Chris Hunter writes: Re. “Just another day of cold justice at Yuendumu” (Friday, item 1). It seems as though Crikey didn’t just drop into any old court day at Yuendumu. It turned out to be quite an historic one judging from Bob Gosford’s lucid presentation. The Mediation and Justice group should be very proud of their achievements so far. Sure they couldn’t prevent all defendants from heading off to the Big-House but they may well have intervened in the possibility of others heading in that direction. This is a far cry from the justice I witnessed being handed down to Yirkalla men at Nhullunbuy (Gove) courthouse in early 1972 — no interpreter or any legal representation for any of them. One man had no idea of how to plead. He didn’t seem to understand the question, or the process. Puzzled, he countered in local tongue — which the non-Aboriginal judge and police prosecutor took for sounding like “guilty”. And thus he became so, with all the dark predictability of white Australia going about its business. Crikey didn’t just drop into any old court day at Yuendumu …

Marlene Hodder writes: Have to point out that Warlpiri is the main language spoken at Yuendumu with no doubt Luritja and Arrernte also being spoken by many people but not as the first language. Am intrigued to know in what capacity Mr Gosford produced this article as most non-Yapa Yuendumu residents are bound by Warlpiri Media protocols or their employment contracts. I have in mind Mal Brough was hell bent on changing the permit system so that journalists could have open access to this and other communities, in light of the brouhaha over a certain Mr Toohey illegally entering another NT community.

The ethics of torture:

Pamela Curr, campaign coordinator, Asylum Seeker Resource Centre, writes: Re. “Bagaric’s torturous attention seeking” (Friday, item 20). Lest we forget that Bargaric, that enthusiastic torture proponent was a Refugee Tribunal Member until he took to publicly proclaiming his opinions. His fellow tribunal members who have been more discreet with their views remain in situ. Some RRT decisions which refuse the refugee applicant’s case usually on the basis that they are “not credible”, will also acknowledge that the refugee applicant has been tortured. One notable case was a 19-year-old boy whose hand was deformed because all the fingers had been broken and not reset. He was asked by his torturers to hold up the hand with which he wrote. He was blindfolded at the time and had been beaten for three days. The upheld hand was then placed on the desk and smashed with a hot metal bar. The physical evidence was accepted by the member but a visa was refused. Another man who had been tortured in the Algerian way was told that he was lying and his problem was only “hemorrhoids” until an independent surgeon decreed otherwise. The Saddam method of hanging people upside down for hours after beating them was well known by the members but Iraqi refugees on Nauru still waited four years for a visa. Lest we forget.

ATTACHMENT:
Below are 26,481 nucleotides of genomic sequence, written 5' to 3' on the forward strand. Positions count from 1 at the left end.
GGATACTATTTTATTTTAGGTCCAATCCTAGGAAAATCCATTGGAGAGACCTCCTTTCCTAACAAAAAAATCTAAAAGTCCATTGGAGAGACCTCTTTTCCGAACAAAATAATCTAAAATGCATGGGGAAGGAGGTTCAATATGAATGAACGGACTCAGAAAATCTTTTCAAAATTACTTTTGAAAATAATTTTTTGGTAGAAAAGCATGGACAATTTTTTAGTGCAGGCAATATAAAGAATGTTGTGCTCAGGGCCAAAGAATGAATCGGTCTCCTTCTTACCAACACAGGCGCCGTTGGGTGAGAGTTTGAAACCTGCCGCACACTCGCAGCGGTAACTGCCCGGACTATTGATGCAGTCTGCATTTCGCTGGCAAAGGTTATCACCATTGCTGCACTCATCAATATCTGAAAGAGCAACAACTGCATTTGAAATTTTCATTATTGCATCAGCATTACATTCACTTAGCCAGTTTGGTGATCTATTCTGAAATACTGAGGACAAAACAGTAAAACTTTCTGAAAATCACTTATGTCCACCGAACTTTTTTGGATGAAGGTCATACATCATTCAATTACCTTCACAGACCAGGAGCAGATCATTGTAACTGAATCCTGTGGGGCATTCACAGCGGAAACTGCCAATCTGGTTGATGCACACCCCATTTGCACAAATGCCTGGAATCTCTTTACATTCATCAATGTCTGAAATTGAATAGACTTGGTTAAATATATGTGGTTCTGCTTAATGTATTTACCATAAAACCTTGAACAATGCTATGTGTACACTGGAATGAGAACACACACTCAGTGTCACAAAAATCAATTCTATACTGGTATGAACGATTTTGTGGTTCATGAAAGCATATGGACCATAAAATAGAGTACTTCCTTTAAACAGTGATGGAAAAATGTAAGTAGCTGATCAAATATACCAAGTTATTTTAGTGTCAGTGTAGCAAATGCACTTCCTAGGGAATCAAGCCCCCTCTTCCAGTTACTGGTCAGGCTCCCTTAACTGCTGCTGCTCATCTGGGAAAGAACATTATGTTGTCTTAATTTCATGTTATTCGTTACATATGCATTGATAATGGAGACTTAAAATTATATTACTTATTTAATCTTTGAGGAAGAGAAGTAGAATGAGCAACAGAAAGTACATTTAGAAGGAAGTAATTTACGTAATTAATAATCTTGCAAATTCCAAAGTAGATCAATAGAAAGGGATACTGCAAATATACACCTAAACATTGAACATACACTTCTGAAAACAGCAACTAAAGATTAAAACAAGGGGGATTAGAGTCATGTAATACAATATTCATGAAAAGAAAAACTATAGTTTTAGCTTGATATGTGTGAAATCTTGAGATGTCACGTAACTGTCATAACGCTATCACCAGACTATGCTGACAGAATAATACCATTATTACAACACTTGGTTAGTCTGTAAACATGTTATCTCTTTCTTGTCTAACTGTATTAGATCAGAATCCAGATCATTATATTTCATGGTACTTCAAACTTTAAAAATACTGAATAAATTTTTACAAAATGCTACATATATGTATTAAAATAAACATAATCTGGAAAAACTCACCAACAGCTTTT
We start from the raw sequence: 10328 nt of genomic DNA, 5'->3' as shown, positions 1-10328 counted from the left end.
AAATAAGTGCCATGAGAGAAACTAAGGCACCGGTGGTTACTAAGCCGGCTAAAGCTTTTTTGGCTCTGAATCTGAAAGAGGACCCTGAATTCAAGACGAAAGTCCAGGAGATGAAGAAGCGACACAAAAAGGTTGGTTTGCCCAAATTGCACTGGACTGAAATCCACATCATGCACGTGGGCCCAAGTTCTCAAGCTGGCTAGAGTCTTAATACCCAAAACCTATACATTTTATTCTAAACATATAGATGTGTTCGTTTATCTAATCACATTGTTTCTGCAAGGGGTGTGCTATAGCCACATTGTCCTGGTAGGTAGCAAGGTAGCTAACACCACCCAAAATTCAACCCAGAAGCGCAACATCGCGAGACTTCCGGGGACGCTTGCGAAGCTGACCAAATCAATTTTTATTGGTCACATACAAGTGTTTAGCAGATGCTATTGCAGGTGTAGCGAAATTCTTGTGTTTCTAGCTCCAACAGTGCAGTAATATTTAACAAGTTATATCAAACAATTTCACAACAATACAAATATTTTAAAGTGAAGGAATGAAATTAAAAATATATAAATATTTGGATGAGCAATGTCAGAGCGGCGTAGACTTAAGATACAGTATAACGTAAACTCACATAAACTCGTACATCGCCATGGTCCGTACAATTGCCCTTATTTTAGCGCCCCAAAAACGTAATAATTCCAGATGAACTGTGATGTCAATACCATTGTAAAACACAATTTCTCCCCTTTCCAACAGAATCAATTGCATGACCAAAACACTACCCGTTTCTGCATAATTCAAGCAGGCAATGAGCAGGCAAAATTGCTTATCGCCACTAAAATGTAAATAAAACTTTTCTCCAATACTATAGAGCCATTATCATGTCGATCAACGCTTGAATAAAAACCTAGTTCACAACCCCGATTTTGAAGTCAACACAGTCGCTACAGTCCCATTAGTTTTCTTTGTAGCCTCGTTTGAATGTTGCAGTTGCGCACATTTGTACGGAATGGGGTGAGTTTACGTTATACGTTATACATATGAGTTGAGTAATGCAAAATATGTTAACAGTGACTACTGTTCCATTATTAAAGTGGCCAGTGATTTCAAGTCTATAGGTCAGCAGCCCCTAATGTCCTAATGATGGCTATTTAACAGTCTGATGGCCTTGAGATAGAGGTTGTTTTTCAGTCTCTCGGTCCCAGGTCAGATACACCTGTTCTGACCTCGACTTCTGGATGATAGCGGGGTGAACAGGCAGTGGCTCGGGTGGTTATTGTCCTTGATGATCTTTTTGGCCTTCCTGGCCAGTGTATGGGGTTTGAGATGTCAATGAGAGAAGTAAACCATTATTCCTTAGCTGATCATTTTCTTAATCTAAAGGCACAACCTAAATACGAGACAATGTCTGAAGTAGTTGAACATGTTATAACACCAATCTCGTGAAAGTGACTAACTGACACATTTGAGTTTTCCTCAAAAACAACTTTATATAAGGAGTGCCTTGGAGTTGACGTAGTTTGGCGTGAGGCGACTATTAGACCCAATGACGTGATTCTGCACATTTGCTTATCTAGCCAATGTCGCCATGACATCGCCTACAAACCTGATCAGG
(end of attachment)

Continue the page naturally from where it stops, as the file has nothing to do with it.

David Bednall writes: The other issue about torture is its use as a tool of repression, as Amnesty International and victims of torture can attest. Even the US with its long history of championing the rights and liberties of its citizens can descend into “rendition” programs aimed at permitting torture. In regimes with less scrutiny, even fewer controls are likely, giving license to sadists and despots. Given its unreliability and cruelty, what is the moral justification for torture?

The dreaded unions:

Chris O’Regan writes: Re. “Just how unpopular are the dreaded unions?” (Friday, item 10). Mark Bahnisch is understandably somewhat perplexed by why the Howard Government is so stridently union-bashing, since the attitude of the average voter towards trade unions is at worst indifference and for most mild sympathy. The clue comes in the Morgan polling you reported in the same issue. Howard, at the moment, is staring political death in the face. Not only have the swingers deserted him in droves: it looks as though his more solid support is leaking away as well. He needs to preach/screech to the true liberal believers just so he can regain control of his base. The second reason is much less sophisticated: Howard has gained absolutely no traction with any of his pro-WorkChoice spin. The Government (and The Australian) are now resorting to furious anti-union invective as their only response to anything the ACTU or ALP put forward. Injecting more white noise into the debate helps them to cloud the issue, and may even succeed in quietening their opponents under a hail of abuse. It’s desperate, but so are the poll numbers for Howard.